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Phabricator CLI from Mozilla to support submission of a series of commits.


moz-phab can be installed with pip3 install MozPhab.

For detailed installation instructions please see:

moz-phab will periodically check for updates and seamlessly install the latest release when available. To force update moz-phab, run moz-phab self-update.


Changelog is available on the MozPhab page on Mozilla Wiki.


moz-phab has an INI style configuration file to control defaults: ~/.moz-phab-config

This file will be created if it doesn't exist.

no_ansi = False

safe_mode = False

remote =
command_path =

command_path =

auto_submit = False
always_blocking = False
warn_untracked = True

apply_to = base
create_bookmark = True
create_topic = False
always_full_stack = False
branch_name_template = phab-D{rev_id}

self_last_check = 0
self_auto_update = True
get_pre_releases = False

report_to_sentry = True
  • ui.no_ansi : Never use ANSI colours (default: auto-detected).
  • vcs.safe_mode : Use only safe VCS settings (default: False). Use --safe-mode option to switch it on for a one-time usage.
  • git.remote: Comma separated string. Default remotes used to find the first unpublished commit. Default, empty string, means that a list of remotes will be read from git remote command.
  • git.command_path: Command path to Git binary.
  • hg.command_path: Command path to Mercurial binary.
  • submit.auto_submit : When True the confirmation prompt will be skipped (default: False).
  • submit.always_blocking : When True reviewers in commit descriptions will be marked as blocking. reviewers specified on the command line override this setting (default: False).
  • submit.warn_untracked : When True show a warning if there are uncommitted or untracked changes in the working directory (default: True).
  • patch.apply_to : [base/here] Where to apply the patches by default. If "base" moz-phab will look for the SHA1 in the first commit. If "here" - current commit/checkout will be used (default: base).
  • patch.create_bookmark : Affects only when patching a Mercurial repository. If True moz-phab will create a bookmark (based on the last revision number) for the new DAG branch point.
  • patch.create_topic : Affects only when patching a Mercurial repository. Requires the topic extension to be enabled. If True moz-phab will create a topic (based on the last revision number) for the new DAG branch point.
  • patch.always_full_stack : When False and the patched revision has successors, moz-phab will ask if the whole stack should be patched instead. If True moz-phab will do it without without asking.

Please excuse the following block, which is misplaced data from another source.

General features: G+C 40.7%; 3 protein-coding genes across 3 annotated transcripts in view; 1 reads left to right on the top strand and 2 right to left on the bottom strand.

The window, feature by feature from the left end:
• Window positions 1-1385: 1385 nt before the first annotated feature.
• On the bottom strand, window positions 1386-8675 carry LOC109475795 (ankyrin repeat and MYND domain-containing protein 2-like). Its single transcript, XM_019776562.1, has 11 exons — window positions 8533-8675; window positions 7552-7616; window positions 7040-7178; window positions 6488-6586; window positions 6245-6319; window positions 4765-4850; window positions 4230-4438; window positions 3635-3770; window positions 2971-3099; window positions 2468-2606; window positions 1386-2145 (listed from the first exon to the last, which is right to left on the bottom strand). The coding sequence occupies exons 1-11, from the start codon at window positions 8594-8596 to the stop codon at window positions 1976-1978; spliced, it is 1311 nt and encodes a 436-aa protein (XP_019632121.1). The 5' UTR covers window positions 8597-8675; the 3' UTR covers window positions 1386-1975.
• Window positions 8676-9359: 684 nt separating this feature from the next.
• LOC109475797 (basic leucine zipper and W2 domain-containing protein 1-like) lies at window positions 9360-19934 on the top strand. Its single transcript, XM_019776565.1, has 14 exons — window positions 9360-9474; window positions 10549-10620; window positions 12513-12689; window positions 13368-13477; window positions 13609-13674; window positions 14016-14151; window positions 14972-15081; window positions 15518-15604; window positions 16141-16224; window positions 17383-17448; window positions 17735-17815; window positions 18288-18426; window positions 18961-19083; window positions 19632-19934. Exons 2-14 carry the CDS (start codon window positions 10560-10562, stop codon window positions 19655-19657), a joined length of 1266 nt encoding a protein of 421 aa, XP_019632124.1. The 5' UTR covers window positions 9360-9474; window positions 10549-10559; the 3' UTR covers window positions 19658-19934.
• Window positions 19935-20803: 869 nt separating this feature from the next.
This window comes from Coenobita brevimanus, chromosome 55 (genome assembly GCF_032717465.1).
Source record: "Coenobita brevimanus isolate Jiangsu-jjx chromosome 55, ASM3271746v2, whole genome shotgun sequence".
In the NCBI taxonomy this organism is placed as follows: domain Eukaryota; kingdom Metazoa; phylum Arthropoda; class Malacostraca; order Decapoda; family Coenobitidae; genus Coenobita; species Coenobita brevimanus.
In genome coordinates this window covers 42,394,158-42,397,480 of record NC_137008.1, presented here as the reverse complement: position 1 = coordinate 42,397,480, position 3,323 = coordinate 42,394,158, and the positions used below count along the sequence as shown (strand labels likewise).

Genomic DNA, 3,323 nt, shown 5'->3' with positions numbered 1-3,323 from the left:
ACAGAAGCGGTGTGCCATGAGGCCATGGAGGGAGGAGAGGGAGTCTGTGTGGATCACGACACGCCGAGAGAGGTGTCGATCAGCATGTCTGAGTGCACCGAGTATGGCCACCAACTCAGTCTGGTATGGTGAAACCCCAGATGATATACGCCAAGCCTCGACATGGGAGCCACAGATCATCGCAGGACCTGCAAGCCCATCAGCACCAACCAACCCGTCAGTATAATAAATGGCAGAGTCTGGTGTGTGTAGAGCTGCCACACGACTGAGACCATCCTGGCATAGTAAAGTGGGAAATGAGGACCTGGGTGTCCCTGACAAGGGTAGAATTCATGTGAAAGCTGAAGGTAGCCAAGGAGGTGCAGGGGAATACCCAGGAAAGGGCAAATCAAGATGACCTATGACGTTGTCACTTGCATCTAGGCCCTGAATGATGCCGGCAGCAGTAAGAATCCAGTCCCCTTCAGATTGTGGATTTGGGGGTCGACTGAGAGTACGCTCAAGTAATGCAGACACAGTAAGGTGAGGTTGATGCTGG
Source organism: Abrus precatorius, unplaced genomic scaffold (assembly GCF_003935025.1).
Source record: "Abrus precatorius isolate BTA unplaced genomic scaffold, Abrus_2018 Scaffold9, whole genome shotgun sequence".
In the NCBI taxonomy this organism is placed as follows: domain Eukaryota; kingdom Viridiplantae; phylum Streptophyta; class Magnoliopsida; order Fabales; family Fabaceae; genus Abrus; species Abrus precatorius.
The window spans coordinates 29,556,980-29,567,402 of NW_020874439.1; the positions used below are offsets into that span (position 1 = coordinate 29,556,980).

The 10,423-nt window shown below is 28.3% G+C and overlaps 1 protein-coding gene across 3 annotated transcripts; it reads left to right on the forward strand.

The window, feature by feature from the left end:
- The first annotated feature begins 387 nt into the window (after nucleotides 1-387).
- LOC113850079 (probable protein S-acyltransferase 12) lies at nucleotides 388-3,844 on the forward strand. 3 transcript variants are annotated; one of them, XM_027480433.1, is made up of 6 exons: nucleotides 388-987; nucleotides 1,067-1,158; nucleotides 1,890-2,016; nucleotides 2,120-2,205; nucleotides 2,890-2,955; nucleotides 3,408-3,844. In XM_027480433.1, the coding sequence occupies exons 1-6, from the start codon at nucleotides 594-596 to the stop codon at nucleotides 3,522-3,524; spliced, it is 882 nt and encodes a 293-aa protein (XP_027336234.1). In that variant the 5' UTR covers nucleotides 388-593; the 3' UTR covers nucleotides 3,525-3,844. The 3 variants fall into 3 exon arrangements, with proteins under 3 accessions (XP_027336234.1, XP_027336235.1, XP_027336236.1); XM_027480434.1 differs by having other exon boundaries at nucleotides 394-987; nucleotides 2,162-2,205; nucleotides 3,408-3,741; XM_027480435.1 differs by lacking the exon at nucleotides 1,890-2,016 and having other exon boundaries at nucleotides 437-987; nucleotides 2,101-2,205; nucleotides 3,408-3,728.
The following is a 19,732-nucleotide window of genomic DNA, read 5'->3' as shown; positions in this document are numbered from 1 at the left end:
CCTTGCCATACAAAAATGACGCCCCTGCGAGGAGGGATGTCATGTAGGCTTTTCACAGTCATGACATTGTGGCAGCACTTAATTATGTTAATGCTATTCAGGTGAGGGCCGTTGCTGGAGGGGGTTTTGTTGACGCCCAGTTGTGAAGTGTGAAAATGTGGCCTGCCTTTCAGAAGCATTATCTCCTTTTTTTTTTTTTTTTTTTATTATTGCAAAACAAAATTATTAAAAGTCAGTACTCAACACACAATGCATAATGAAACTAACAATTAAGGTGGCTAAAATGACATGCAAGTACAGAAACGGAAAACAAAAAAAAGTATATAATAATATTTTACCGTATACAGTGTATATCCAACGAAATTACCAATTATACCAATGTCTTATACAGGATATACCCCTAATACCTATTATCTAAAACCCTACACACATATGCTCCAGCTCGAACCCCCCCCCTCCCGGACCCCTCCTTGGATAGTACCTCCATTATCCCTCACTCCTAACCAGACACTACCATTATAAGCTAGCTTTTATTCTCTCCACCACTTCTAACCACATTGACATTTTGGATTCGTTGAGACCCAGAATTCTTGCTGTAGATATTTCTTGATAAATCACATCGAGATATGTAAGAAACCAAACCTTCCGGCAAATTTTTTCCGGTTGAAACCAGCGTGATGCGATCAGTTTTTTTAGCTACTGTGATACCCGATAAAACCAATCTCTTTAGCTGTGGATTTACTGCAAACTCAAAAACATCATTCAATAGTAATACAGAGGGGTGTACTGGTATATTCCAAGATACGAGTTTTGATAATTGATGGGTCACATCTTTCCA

• patch.branch_name_template : The template string to use for naming the new branch, topic or bookmark. The string takes a single format string input, rev_id, which is the ID of the revision being patched.
  • updater.self_last_check : Epoch timestamp (local timezone) indicating the last time an update check was performed for this script. set to -1 to disable this check.
  • self_auto_update : When True moz-phab will auto-update if a new version is available. If False moz-phab will only warn about the new version.
  • get_pre_releases : When True moz-phab auto-update will fetch pre-releases if they are available, otherwise pre-releases will be ignored (default: False).
  • error_reporting.report_to_sentry : When True moz-phab will submit exceptions to Sentry so moz-phab devs can see unreported errors.

Environment Variables

moz-phab can also be configured via the following environment variables:

  • DEBUG : Enabled debugging output (default: disabled).
  • MOZPHAB_NO_USER_CONFIG : Do not read from or write to ~/.moz-phab-config (default: disabled).


To get information about all available commands run

moz-phab -h

All commands involving VCS (like submit and patch) might be used with a --safe-mode switch. It will run the VCS command with only chosen set of extensions.

Submitting commits to Phabricator

The simplest invocation is

moz-phab [start_rev] [end_rev]

If no positional arguments (start_rev/end_rev) are given, the range of commits is automatically determined, starting with the first non-public, non-obsolete changeset (for Mercurial) or first unpublished commit (for Git) and ending with the currently checked-out changeset. If at least one argument is given moz-phab is following the underlying VCS's log behavior. The first argument is interpreted differently in Mercurial (as inclusive) and Git (exclusive). If only one argument is given the end of range is again interpreted as the currently checked-out changeset. If both arguments are given - the second one is interpreted as inclusive.

Bug IDs and reviewers are parsed out of commit messages by default. You can set a reviewer as blocking by appending an exclamation mark to the reviewer's nick, e.g. r=foo!. If submit.always_blocking is set to true (see above), reviewers will always be set to blocking regardless.